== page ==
Beliefnet
PAPAL PHONE CARD SIGNALS HIGHER CALLING

By Frank Cerabino

MIAMI BEACH-Here in the catacombs of the landmark Fontainebleau-Hilton Hotel, Claudio and Aldo, the two dark suits representing the Vatican, are outlining how the pope is throwing his miter into the phone card business.

"In two years, we expand to other countries like Canada, Latin America," Aldo says, translating Claudio's Italian. "We'll go all over the world." The Vatican Card, a prepaid phonecard picturing Pope John Paul II, is the latest media venture of a pontiff who has already broken commercial ground with a bestselling book and a CD recording of him praying and humming along with a choir.

The cards, which show the pope's autograph and personal seal, a short pro-family message, and an action photo, are designed not only as phone cards but also as collectibles, which will become a set of 96 different cards over the course of two years.

Are you getting the picture here?

Hello? Wake up and smell the frankincense.

This isn't just a phone card.

We're talking about something much bigger here. Something more savvy.

We're talking about . . . Popeymon cards.

"We want to create a card that has a uniqueness for every month of the year," explained Dave Estep, the marketing guy for Siesta Telecom, the Sarasota-based phone-card company that landed the pope deal and stands to profit from it.

The media event staged by Siesta and the Vatican here is the kickoff of what will be an intensive two-year effort to market the Holy See with a little Holy Say.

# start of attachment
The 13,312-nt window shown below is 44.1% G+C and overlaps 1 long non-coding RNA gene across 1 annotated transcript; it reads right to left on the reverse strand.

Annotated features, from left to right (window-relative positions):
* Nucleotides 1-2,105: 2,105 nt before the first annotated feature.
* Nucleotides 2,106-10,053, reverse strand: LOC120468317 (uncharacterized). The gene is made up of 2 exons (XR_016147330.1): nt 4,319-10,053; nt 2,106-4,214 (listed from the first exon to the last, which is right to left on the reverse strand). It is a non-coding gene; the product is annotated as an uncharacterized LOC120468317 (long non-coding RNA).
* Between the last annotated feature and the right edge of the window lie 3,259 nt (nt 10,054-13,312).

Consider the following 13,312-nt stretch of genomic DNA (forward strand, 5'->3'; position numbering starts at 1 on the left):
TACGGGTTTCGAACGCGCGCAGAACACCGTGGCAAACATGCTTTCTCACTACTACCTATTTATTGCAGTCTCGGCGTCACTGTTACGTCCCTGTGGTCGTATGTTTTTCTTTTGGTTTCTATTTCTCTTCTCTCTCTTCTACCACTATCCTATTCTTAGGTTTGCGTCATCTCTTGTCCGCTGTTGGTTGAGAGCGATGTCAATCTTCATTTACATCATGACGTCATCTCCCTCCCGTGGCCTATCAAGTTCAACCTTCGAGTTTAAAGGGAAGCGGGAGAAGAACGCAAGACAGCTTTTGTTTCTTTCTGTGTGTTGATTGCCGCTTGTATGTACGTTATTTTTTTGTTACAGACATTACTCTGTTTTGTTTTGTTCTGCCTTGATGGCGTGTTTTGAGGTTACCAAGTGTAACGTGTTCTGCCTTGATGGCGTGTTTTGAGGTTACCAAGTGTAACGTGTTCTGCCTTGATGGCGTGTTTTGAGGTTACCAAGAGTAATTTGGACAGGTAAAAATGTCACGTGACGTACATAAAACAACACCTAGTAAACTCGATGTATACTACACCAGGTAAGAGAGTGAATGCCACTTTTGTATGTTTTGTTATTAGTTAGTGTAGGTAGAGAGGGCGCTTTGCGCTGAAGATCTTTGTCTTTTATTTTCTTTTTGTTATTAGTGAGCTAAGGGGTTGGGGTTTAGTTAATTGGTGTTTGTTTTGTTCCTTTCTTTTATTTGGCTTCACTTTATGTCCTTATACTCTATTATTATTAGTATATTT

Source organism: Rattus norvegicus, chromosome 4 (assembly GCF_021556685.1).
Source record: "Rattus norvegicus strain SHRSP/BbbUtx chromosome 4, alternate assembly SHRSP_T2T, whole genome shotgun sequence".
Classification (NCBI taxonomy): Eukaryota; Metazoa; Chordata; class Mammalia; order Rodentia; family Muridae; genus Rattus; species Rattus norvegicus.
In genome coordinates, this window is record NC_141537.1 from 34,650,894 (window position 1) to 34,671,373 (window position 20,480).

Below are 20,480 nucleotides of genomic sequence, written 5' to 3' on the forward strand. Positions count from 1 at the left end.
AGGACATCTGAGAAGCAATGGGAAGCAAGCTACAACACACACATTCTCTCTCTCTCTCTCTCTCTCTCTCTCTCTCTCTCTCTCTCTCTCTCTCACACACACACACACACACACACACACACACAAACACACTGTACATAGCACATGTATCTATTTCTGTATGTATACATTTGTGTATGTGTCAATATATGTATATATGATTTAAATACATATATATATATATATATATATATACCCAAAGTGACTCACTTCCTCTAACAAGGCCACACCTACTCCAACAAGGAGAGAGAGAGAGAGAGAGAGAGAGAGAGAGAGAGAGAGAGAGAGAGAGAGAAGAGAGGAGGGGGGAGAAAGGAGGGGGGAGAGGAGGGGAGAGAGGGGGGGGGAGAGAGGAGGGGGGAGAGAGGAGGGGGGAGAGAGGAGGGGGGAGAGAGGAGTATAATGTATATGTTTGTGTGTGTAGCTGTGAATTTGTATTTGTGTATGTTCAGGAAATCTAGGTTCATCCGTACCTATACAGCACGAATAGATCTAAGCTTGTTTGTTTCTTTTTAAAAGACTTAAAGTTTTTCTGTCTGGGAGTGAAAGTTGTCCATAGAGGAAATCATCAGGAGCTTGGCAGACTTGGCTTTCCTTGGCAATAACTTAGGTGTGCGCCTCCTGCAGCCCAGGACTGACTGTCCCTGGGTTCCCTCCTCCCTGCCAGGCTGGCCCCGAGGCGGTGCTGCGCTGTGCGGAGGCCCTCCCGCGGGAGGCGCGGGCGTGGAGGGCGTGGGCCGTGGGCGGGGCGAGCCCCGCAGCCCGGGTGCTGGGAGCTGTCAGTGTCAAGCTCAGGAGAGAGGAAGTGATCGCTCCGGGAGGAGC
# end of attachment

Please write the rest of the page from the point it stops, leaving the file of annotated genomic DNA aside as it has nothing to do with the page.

Siesta plans to produce 30 million pope phone cards in the next two years. The Vatican gets $1 for each card, which will sell for $15 to consumers, who then get 75 minutes of free domestic long-distance calling on the card.

This works out to 20 cents a minute, which is no bargain in the highly competitive prepaidphone card business. But the success of the pope card won't solely rely on how well it does against cheaper competitors, or in convenience stores, where it will be muscling for counter space with lottery tickets and Slim Jims.

The Vatican authorized the company to use four photos of the pope for the first year, and four different photos for the second year. The cards will be changed from month-to-month by altering other elements on them.

The four photos for the first batch of cards show the pope baptizing a baby, standing before an outdoor throng, standing with a cross and gazing at the Roman Coliseum.

"It's not just a religious item," said May, the company president.

He's right. It's Popeymon.

Originally published in The Palm Beach Post.

See below for link to previous Adventures in Kitsch.

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